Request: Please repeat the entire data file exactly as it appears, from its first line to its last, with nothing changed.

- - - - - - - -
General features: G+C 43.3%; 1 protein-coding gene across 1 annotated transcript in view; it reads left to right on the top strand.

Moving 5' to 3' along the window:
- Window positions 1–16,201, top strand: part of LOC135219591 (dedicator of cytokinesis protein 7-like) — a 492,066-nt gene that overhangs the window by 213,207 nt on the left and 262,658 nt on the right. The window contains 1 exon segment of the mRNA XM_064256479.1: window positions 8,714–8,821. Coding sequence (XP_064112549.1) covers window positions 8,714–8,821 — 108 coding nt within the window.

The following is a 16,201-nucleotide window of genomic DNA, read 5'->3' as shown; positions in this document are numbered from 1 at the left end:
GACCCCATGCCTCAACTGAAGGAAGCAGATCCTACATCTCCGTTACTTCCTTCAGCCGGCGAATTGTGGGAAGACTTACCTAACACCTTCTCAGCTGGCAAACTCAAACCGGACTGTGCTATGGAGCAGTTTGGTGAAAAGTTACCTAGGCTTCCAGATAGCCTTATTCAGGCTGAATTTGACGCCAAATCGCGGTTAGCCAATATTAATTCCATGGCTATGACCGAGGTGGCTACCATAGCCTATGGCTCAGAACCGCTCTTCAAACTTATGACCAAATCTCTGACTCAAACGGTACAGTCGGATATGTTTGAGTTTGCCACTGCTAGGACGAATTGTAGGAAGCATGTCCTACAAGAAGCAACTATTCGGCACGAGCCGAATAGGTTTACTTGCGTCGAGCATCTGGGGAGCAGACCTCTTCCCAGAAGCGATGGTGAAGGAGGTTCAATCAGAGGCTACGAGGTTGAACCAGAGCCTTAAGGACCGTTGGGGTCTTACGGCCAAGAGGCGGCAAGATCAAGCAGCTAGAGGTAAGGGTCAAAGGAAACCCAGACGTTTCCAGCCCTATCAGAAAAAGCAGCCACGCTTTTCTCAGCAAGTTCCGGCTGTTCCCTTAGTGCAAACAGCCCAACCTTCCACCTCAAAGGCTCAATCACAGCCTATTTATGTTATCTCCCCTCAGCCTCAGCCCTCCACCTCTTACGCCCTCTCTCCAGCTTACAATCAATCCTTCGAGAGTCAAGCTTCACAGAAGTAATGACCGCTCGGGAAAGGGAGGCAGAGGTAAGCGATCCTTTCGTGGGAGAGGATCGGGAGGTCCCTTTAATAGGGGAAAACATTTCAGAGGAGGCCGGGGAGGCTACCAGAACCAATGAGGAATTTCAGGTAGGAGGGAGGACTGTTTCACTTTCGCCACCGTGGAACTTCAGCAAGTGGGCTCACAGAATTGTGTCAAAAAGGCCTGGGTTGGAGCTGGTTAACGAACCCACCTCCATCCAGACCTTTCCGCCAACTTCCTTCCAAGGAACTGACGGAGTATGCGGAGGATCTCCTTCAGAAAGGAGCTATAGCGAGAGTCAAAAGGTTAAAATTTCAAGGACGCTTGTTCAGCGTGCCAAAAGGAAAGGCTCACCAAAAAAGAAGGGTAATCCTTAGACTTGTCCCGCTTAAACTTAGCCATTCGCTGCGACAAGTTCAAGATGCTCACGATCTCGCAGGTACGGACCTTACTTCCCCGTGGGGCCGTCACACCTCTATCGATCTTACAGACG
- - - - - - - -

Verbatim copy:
General features: G+C 43.3%; 1 protein-coding gene across 1 annotated transcript in view; it reads left to right on the top strand.

Moving 5' to 3' along the window:
- Window positions 1–16,201, top strand: part of LOC135219591 (dedicator of cytokinesis protein 7-like) — a 492,066-nt gene that overhangs the window by 213,207 nt on the left and 262,658 nt on the right. The window contains 1 exon segment of the mRNA XM_064256479.1: window positions 8,714–8,821. Coding sequence (XP_064112549.1) covers window positions 8,714–8,821 — 108 coding nt within the window.

The following is a 16,201-nucleotide window of genomic DNA, read 5'->3' as shown; positions in this document are numbered from 1 at the left end:
GACCCCATGCCTCAACTGAAGGAAGCAGATCCTACATCTCCGTTACTTCCTTCAGCCGGCGAATTGTGGGAAGACTTACCTAACACCTTCTCAGCTGGCAAACTCAAACCGGACTGTGCTATGGAGCAGTTTGGTGAAAAGTTACCTAGGCTTCCAGATAGCCTTATTCAGGCTGAATTTGACGCCAAATCGCGGTTAGCCAATATTAATTCCATGGCTATGACCGAGGTGGCTACCATAGCCTATGGCTCAGAACCGCTCTTCAAACTTATGACCAAATCTCTGACTCAAACGGTACAGTCGGATATGTTTGAGTTTGCCACTGCTAGGACGAATTGTAGGAAGCATGTCCTACAAGAAGCAACTATTCGGCACGAGCCGAATAGGTTTACTTGCGTCGAGCATCTGGGGAGCAGACCTCTTCCCAGAAGCGATGGTGAAGGAGGTTCAATCAGAGGCTACGAGGTTGAACCAGAGCCTTAAGGACCGTTGGGGTCTTACGGCCAAGAGGCGGCAAGATCAAGCAGCTAGAGGTAAGGGTCAAAGGAAACCCAGACGTTTCCAGCCCTATCAGAAAAAGCAGCCACGCTTTTCTCAGCAAGTTCCGGCTGTTCCCTTAGTGCAAACAGCCCAACCTTCCACCTCAAAGGCTCAATCACAGCCTATTTATGTTATCTCCCCTCAGCCTCAGCCCTCCACCTCTTACGCCCTCTCTCCAGCTTACAATCAATCCTTCGAGAGTCAAGCTTCACAGAAGTAATGACCGCTCGGGAAAGGGAGGCAGAGGTAAGCGATCCTTTCGTGGGAGAGGATCGGGAGGTCCCTTTAATAGGGGAAAACATTTCAGAGGAGGCCGGGGAGGCTACCAGAACCAATGAGGAATTTCAGGTAGGAGGGAGGACTGTTTCACTTTCGCCACCGTGGAACTTCAGCAAGTGGGCTCACAGAATTGTGTCAAAAAGGCCTGGGTTGGAGCTGGTTAACGAACCCACCTCCATCCAGACCTTTCCGCCAACTTCCTTCCAAGGAACTGACGGAGTATGCGGAGGATCTCCTTCAGAAAGGAGCTATAGCGAGAGTCAAAAGGTTAAAATTTCAAGGACGCTTGTTCAGCGTGCCAAAAGGAAAGGCTCACCAAAAAAGAAGGGTAATCCTTAGACTTGTCCCGCTTAAACTTAGCCATTCGCTGCGACAAGTTCAAGATGCTCACGATCTCGCAGGTACGGACCTTACTTCCCCGTGGGGCCGTCACACCTCTATCGATCTTACAGACG